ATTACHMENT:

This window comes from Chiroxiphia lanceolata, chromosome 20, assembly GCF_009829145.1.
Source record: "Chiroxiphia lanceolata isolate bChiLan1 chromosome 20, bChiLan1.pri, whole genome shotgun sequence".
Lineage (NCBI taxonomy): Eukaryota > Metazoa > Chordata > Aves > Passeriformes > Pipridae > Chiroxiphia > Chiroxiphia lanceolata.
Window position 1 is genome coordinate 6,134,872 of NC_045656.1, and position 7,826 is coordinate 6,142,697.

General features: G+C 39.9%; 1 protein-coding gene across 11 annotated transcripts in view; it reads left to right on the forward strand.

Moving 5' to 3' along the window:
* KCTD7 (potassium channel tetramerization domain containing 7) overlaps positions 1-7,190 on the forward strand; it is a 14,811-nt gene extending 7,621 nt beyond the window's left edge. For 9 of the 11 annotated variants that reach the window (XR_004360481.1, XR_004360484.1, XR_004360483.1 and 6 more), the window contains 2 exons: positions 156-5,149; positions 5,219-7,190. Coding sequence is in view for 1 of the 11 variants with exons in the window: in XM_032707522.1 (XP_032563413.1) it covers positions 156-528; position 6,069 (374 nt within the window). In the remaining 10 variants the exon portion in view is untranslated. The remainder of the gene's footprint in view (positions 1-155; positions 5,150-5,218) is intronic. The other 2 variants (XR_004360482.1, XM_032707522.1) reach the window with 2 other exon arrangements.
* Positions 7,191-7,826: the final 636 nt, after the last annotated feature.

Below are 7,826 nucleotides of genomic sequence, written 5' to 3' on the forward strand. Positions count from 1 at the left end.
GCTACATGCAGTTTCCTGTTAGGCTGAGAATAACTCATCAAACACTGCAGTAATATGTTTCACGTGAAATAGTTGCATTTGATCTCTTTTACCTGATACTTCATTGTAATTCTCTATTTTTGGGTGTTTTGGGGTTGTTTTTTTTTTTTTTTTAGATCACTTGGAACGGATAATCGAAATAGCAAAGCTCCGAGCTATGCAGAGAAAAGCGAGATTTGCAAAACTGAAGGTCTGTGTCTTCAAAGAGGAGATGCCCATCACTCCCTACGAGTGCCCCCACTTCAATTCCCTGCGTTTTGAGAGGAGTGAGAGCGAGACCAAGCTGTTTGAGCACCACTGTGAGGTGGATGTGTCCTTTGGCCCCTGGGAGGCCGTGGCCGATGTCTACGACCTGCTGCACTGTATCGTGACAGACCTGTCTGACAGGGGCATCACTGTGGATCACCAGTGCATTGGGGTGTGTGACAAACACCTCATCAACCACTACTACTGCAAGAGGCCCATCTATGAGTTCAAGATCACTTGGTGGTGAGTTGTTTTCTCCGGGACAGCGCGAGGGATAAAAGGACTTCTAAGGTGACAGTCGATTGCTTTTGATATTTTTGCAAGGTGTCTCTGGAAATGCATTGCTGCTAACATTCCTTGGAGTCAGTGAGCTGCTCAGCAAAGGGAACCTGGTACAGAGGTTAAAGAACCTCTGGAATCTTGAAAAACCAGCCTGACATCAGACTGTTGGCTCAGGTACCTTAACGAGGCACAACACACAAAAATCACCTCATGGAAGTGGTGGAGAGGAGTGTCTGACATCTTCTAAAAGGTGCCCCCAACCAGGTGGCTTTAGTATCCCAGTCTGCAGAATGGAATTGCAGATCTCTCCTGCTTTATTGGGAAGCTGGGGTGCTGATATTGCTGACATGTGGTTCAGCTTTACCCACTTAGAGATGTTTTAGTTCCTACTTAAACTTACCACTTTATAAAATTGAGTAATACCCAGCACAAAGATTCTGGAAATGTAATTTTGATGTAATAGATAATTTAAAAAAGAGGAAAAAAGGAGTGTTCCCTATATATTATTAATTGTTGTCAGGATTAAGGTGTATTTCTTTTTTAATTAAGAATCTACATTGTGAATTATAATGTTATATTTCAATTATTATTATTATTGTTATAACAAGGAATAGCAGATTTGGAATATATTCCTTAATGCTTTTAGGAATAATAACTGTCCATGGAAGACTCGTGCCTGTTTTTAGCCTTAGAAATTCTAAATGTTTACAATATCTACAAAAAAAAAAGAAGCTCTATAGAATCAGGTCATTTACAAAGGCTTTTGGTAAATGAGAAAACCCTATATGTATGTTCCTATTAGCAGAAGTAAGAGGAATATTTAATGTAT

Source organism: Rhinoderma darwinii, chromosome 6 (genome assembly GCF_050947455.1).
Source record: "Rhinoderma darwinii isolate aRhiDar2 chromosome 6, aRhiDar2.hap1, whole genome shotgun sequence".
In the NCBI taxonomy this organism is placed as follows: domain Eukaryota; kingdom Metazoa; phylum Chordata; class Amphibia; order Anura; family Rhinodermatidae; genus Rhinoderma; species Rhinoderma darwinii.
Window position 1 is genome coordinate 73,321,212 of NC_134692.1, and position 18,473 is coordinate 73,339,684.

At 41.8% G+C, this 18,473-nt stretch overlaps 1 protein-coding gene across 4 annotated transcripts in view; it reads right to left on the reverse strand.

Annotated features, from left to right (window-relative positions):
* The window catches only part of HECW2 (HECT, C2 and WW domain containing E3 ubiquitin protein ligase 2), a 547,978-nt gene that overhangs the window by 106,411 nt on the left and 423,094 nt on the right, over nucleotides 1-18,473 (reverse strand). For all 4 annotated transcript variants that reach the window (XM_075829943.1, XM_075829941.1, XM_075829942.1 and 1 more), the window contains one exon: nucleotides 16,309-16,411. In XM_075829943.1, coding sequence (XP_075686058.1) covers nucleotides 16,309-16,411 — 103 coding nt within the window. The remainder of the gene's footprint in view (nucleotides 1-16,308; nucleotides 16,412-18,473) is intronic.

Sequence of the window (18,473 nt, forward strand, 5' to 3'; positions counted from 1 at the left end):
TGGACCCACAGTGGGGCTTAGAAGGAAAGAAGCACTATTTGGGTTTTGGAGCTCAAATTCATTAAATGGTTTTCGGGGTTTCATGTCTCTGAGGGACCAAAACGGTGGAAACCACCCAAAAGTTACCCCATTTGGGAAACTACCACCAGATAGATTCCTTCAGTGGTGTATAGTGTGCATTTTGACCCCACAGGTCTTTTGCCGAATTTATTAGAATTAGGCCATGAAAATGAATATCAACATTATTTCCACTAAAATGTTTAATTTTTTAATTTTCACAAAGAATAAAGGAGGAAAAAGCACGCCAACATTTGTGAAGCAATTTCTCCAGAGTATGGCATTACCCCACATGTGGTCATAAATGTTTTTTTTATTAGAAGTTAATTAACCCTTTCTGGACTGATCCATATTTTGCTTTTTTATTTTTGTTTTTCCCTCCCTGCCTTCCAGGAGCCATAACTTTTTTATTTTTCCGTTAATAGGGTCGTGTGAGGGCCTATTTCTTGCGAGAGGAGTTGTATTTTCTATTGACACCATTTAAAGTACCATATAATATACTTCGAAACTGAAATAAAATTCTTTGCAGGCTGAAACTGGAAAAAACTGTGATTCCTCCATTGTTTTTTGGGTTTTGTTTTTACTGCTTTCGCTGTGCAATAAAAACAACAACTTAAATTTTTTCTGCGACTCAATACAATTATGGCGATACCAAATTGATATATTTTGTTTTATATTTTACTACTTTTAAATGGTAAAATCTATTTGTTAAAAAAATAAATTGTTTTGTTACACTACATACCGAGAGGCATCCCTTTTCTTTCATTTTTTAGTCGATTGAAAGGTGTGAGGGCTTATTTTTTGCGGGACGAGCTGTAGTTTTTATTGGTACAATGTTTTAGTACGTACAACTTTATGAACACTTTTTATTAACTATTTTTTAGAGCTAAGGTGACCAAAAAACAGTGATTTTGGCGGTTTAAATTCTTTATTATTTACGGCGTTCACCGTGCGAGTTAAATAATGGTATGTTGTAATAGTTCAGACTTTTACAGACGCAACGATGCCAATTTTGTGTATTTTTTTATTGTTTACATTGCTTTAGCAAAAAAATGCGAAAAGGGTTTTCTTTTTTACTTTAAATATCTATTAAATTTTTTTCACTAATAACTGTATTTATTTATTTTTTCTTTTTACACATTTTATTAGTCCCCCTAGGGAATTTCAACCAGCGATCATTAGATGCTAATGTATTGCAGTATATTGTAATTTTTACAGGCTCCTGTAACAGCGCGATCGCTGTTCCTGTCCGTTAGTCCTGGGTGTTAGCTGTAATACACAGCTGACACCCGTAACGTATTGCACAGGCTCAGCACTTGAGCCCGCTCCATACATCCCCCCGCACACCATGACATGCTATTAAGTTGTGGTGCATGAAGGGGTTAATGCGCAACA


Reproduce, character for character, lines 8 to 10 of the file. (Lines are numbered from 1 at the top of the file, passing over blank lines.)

* Positions 7,191-7,826: the final 636 nt, after the last annotated feature.

Below are 7,826 nucleotides of genomic sequence, written 5' to 3' on the forward strand. Positions count from 1 at the left end.
GCTACATGCAGTTTCCTGTTAGGCTGAGAATAACTCATCAAACACTGCAGTAATATGTTTCACGTGAAATAGTTGCATTTGATCTCTTTTACCTGATACTTCATTGTAATTCTCTATTTTTGGGTGTTTTGGGGTTGTTTTTTTTTTTTTTTTAGATCACTTGGAACGGATAATCGAAATAGCAAAGCTCCGAGCTATGCAGAGAAAAGCGAGATTTGCAAAACTGAAGGTCTGTGTCTTCAAAGAGGAGATGCCCATCACTCCCTACGAGTGCCCCCACTTCAATTCCCTGCGTTTTGAGAGGAGTGAGAGCGAGACCAAGCTGTTTGAGCACCACTGTGAGGTGGATGTGTCCTTTGGCCCCTGGGAGGCCGTGGCCGATGTCTACGACCTGCTGCACTGTATCGTGACAGACCTGTCTGACAGGGGCATCACTGTGGATCACCAGTGCATTGGGGTGTGTGACAAACACCTCATCAACCACTACTACTGCAAGAGGCCCATCTATGAGTTCAAGATCACTTGGTGGTGAGTTGTTTTCTCCGGGACAGCGCGAGGGATAAAAGGACTTCTAAGGTGACAGTCGATTGCTTTTGATATTTTTGCAAGGTGTCTCTGGAAATGCATTGCTGCTAACATTCCTTGGAGTCAGTGAGCTGCTCAGCAAAGGGAACCTGGTACAGAGGTTAAAGAACCTCTGGAATCTTGAAAAACCAGCCTGACATCAGACTGTTGGCTCAGGTACCTTAACGAGGCACAACACACAAAAATCACCTCATGGAAGTGGTGGAGAGGAGTGTCTGACATCTTCTAAAAGGTGCCCCCAACCAGGTGGCTTTAGTATCCCAGTCTGCAGAATGGAATTGCAGATCTCTCCTGCTTTATTGGGAAGCTGGGGTGCTGATATTGCTGACATGTGGTTCAGCTTTACCCACTTAGAGATGTTTTAGTTCCTACTTAAACTTACCACTTTATAAAATTGAGTAATACCCAGCACAAAGATTCTGGAAATGTAATTTTGATGTAATAGATAATTTAAAAAAGAGGAAAAAAGGAGTGTTCCCTATATATTATTAATTGTTGTCAGGATTAAGGTGTATTTCTTTTTTAATTAAGAATCTACATTGTGAATTATAATGTTATATTTCAATTATTATTATTATTGTTATAACAAGGAATAGCAGATTTGGAATATATTCCTTAATGCTTTTAGGAATAATAACTGTCCATGGAAGACTCGTGCCTGTTTTTAGCCTTAGAAATTCTAAATGTTTACAATATCTACAAAAAAAAAAGAAGCTCTATAGAATCAGGTCATTTACAAAGGCTTTTGGTAAATGAGAAAACCCTATATGTATGTTCCTATTAGCAGAAGTAAGAGGAATATTTAATGTAT